For quite a time I was looking for a different programming language I could try, because working constantly with C++ can be strenuous. My initial plan was Ruby or even Python, but I found out that just installing them on unix system (OSX) was more than I could handle. I had also planned to update from Visual Studio 2010 to 2015 and noticed that VS2015 is pre-installed with F#. So it was easy to start hacking with it. (Note: you can keep 2010 along with 2015 which is nice, because all my projects are on 2010.)

F# is mainly a functional language and it has been nice to approach programming from another perspective. In functional paradigm you are supposed to input parameters to a function and get some kind of result. It could be thought as a procedure becoming an algorithm itself, rather than containing it. At least that's the way I'm understanding it.

In real life programs pure functional style is difficult to use, because you are not supposed to have variables, but only constants computed from other constants. Yes, it does sound crazy. For convenient reasons F# does have variables that can be created using mutable keyword. F# has also classes which is another good option to have.

The learning barrier to F# is surprisingly low, at least when you get started with the language. Sometimes the syntax is bit confusing (for someone with mainly C++ background), but it's possible to get it right when trying hard. Couple of things I noticed were tuples (which are used in Console-routines). When you use (x, y) notation it's a tuple, not two parameters as in C++. Also, for some reason you have to create a tuple using let a = (x, y) and pass 'a' to Console-functions for them to work, for whatever reason.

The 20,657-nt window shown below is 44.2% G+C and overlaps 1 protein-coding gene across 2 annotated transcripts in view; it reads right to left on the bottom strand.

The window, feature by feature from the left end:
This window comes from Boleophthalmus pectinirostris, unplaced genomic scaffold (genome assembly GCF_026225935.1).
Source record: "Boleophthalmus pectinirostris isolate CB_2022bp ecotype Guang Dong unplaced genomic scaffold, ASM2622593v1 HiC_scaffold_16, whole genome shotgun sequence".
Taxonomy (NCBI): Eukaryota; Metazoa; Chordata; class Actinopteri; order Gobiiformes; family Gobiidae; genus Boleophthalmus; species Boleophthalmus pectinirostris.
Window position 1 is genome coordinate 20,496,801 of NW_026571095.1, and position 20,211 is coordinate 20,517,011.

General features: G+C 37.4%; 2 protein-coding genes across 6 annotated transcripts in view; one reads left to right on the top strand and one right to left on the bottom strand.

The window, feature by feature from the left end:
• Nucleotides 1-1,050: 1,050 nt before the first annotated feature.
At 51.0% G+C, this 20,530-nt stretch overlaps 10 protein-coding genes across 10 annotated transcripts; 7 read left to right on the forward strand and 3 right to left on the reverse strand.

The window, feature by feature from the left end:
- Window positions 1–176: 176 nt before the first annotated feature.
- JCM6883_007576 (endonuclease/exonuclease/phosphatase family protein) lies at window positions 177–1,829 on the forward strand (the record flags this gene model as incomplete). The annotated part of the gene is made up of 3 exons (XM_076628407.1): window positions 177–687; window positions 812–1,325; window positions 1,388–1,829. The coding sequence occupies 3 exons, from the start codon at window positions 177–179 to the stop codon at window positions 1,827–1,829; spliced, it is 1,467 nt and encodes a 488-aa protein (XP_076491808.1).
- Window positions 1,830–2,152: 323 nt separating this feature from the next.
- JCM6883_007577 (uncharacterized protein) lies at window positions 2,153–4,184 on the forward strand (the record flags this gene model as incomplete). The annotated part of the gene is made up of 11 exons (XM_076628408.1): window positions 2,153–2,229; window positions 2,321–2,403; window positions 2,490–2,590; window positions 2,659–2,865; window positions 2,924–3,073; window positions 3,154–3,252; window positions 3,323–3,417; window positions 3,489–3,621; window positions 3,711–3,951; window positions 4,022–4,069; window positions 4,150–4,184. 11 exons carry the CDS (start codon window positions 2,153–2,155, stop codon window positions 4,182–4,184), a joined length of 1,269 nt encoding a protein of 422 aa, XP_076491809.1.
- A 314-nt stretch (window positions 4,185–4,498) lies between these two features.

Another subtle thing is unit as a C-style void return value. The proper way to write void function returning void is let function() : unit = //some code and also remember to call it like this: function() with parentheses. Or even more strictly using do-keyword: do function().

The way F# source files are arranged is also a bit crazy. They are in a list where top most files are used by files lower in the list. You can't call a function unless it's declared above. I guess it's actually possible to write large programs using this style, but it seems to be quite primitive. All source files are always compiled for this reason which makes compile times slow even on small projects.

I'm not really that excited about functional programming. I guess it solves some problems as it forces the use of constants. It's like having C++ const as default and mutable only when you need variables. This is something you kind of start to use in C++ as well when you become a better programmer. I've noticed that most of my variables are const type and you start to become more const correct with experience. Even so, the way F# has mutable variables and classes shows that they are useful to have, rather than trying to follow a strict functional path.